Wordless Wednesday: Togetherness
Father’s Day Recap: Dutch Baby in the House

Father's Day Feast: A Guest Post

Paul Kidwell, a working father, home cook, and devoted reader of this blog (who has also contributed to it previously—see here for his holiday creamy mushroom bruschetta story) wrote me recently with a Father’s Day story. Here it is:

I think every father wants his child – particularly his son - to take on some of his characteristics, interests or personality traits. And while I think I am a decent role model for my son, and it wouldn’t be a bad thing if he took after some parts of me; I definitely want mostly that he become his own person. There is; however, a particular area of influence where I have made my mark in his life and I am grateful that he has followed me into the kitchen where I prepare meals for my family.

I cannot recall when I first interested him in cooking, but I remember he was a little boy, barely able to reach the kitchen counter without the aid of a stepstool. As a self-professed “man-with-a-pan,” I have been cooking at home for 30 years, so I figured it was inevitable that at some point he learn to share kitchen utensils with his Legos, Power Rangers, and a myriad of sports equipment; and take his rightful place beside me as we made our way through countless meals and recipes. Over the years he has graduated from benign whisking and mixing together ingredients, to more serious cooking tasks such as handling the sauté pan, hand mixer, and my all-time favorite kitchen gadget, the immersion blender. Perhaps his greatest maturation as a home cook came about two years ago when he was 18 years old and took over the summer grilling chores from me.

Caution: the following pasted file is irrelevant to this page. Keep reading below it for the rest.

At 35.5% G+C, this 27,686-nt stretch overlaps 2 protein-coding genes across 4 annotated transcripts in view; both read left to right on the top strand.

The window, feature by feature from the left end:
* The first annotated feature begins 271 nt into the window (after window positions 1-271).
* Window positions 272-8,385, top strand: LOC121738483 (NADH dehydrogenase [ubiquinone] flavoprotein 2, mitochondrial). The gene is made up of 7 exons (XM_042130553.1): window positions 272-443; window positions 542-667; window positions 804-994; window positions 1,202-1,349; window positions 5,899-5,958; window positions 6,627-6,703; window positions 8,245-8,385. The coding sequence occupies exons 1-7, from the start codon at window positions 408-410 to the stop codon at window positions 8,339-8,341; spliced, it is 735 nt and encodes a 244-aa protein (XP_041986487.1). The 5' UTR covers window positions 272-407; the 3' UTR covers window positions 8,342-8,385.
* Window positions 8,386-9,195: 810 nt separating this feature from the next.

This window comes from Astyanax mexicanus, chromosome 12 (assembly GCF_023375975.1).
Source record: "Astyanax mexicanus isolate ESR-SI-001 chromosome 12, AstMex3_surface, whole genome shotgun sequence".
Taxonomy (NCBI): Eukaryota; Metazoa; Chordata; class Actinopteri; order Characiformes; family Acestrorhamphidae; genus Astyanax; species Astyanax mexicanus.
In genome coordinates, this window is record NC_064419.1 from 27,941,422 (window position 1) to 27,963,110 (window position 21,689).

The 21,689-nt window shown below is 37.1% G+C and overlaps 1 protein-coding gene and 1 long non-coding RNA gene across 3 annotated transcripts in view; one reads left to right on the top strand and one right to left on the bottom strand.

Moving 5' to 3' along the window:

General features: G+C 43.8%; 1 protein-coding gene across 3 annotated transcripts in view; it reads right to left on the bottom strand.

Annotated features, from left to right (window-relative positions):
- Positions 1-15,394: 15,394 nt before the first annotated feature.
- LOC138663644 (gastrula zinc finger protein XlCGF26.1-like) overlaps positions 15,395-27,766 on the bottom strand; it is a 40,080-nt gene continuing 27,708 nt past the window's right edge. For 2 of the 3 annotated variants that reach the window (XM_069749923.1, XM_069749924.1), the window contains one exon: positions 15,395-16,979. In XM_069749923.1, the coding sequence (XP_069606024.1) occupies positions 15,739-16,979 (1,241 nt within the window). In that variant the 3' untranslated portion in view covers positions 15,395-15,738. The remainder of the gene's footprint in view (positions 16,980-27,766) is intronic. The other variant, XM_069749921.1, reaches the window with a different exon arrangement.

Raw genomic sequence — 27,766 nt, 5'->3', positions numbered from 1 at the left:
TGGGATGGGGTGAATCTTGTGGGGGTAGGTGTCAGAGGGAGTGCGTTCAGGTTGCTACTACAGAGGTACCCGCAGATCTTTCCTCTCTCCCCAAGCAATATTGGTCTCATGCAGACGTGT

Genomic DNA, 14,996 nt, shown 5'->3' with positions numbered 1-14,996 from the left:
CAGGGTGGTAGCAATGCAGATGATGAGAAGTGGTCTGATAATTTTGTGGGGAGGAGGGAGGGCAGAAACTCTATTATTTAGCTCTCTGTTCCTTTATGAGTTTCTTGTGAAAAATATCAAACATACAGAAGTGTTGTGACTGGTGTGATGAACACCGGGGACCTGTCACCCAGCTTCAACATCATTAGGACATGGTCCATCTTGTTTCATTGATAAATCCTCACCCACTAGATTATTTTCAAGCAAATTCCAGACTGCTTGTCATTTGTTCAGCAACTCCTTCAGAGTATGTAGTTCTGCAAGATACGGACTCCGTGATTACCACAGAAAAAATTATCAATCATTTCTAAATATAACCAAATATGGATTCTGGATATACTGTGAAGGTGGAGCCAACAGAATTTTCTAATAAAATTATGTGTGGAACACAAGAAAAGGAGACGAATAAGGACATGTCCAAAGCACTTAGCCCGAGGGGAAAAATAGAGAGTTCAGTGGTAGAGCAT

Honestly, I’ve never been enamored with the whole barbecue/grilling phenomenon and, as a man, I know that statement calls into question my Y chromosome, and is nothing short of espousing sacrilege or blasphemy. I am not a fan of warm weather and anytime the temperature rises above 60° Fahrenheit, I begin to wilt quicker than Scarlett O’Hara in front of Rhett Butler. Happy to pass along those skills to my son, who on this Father’s Day* will be putting them to good use.

For this year’s Father’s Day I have eschewed tradition that can include a gift I don’t need or a restaurant meal I don’t want, and asked my son to prepare a Father’s Day meal for me, my wife and his grandmother. I think he is up to the challenge; however, to ensure that he not walk alone on the high wire without a safety net below, I have volunteered to be sous chef to his chef de cuisine and have already helped with the menu. My plan is watch in the wings as he prepares not just a meal, but a memory that – whether it’s edible or not – will be everlasting, and one that I will forever savor.

*Father’s Day comes on June 17 this year around the nation, but in my home it was celebrated last week and in some other homes the date is flexible, too.

Here’s what he’ll be preparing:

Grilled seafood kabobs
Grilled asparagus wrapped in prosciutto
Key lime pie


And here are the recipes.

Grilled Shrimp-Scallop Kabobs

  • 1/4 c. lite soy sauce
  • 1/4 c. vegetable oil
  • 1/4 c. white wine
  • 1 tsp. sugar
  • 1 garlic clove, minced